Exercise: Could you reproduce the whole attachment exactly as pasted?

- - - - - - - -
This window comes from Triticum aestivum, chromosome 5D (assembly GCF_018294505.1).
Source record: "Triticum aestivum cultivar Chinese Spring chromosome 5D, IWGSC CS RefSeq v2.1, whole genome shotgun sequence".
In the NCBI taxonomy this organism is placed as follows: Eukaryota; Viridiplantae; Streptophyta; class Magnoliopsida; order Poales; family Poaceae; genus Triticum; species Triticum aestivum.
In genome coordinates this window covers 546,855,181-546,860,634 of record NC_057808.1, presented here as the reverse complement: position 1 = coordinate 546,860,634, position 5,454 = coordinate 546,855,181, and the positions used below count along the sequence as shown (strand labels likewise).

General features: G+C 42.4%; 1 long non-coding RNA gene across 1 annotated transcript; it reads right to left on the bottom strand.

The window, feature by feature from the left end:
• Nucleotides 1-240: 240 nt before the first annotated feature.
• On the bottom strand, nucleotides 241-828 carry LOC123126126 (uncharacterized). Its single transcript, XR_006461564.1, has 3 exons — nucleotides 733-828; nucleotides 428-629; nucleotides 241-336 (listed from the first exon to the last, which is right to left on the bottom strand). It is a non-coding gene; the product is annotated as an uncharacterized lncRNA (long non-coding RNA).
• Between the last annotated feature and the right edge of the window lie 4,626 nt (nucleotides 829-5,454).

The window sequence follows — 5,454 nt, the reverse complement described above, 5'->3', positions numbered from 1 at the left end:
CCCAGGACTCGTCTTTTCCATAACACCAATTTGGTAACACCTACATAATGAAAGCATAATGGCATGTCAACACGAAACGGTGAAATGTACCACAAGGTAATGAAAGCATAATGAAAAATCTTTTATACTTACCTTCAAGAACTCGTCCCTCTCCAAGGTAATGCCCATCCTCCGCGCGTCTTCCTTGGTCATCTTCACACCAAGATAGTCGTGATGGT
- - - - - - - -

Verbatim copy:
This window comes from Triticum aestivum, chromosome 5D (assembly GCF_018294505.1).
Source record: "Triticum aestivum cultivar Chinese Spring chromosome 5D, IWGSC CS RefSeq v2.1, whole genome shotgun sequence".
In the NCBI taxonomy this organism is placed as follows: Eukaryota; Viridiplantae; Streptophyta; class Magnoliopsida; order Poales; family Poaceae; genus Triticum; species Triticum aestivum.
In genome coordinates this window covers 546,855,181-546,860,634 of record NC_057808.1, presented here as the reverse complement: position 1 = coordinate 546,860,634, position 5,454 = coordinate 546,855,181, and the positions used below count along the sequence as shown (strand labels likewise).

General features: G+C 42.4%; 1 long non-coding RNA gene across 1 annotated transcript; it reads right to left on the bottom strand.

The window, feature by feature from the left end:
• Nucleotides 1-240: 240 nt before the first annotated feature.
• On the bottom strand, nucleotides 241-828 carry LOC123126126 (uncharacterized). Its single transcript, XR_006461564.1, has 3 exons — nucleotides 733-828; nucleotides 428-629; nucleotides 241-336 (listed from the first exon to the last, which is right to left on the bottom strand). It is a non-coding gene; the product is annotated as an uncharacterized lncRNA (long non-coding RNA).
• Between the last annotated feature and the right edge of the window lie 4,626 nt (nucleotides 829-5,454).

The window sequence follows — 5,454 nt, the reverse complement described above, 5'->3', positions numbered from 1 at the left end:
CCCAGGACTCGTCTTTTCCATAACACCAATTTGGTAACACCTACATAATGAAAGCATAATGGCATGTCAACACGAAACGGTGAAATGTACCACAAGGTAATGAAAGCATAATGAAAAATCTTTTATACTTACCTTCAAGAACTCGTCCCTCTCCAAGGTAATGCCCATCCTCCGCGCGTCTTCCTTGGTCATCTTCACACCAAGATAGTCGTGATGGT